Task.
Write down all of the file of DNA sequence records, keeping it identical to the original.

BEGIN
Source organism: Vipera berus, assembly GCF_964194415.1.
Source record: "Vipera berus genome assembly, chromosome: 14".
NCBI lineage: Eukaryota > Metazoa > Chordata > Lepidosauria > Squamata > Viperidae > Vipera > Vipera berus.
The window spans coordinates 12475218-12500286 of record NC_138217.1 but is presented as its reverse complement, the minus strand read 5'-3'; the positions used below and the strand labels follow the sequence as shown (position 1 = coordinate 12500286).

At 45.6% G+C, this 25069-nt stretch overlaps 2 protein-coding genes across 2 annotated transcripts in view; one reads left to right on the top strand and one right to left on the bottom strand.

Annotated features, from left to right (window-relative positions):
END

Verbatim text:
Source organism: Vipera berus, assembly GCF_964194415.1.
Source record: "Vipera berus genome assembly, chromosome: 14".
NCBI lineage: Eukaryota > Metazoa > Chordata > Lepidosauria > Squamata > Viperidae > Vipera > Vipera berus.
The window spans coordinates 12475218-12500286 of record NC_138217.1 but is presented as its reverse complement, the minus strand read 5'-3'; the positions used below and the strand labels follow the sequence as shown (position 1 = coordinate 12500286).

At 45.6% G+C, this 25069-nt stretch overlaps 2 protein-coding genes across 2 annotated transcripts in view; one reads left to right on the top strand and one right to left on the bottom strand.

Annotated features, from left to right (window-relative positions):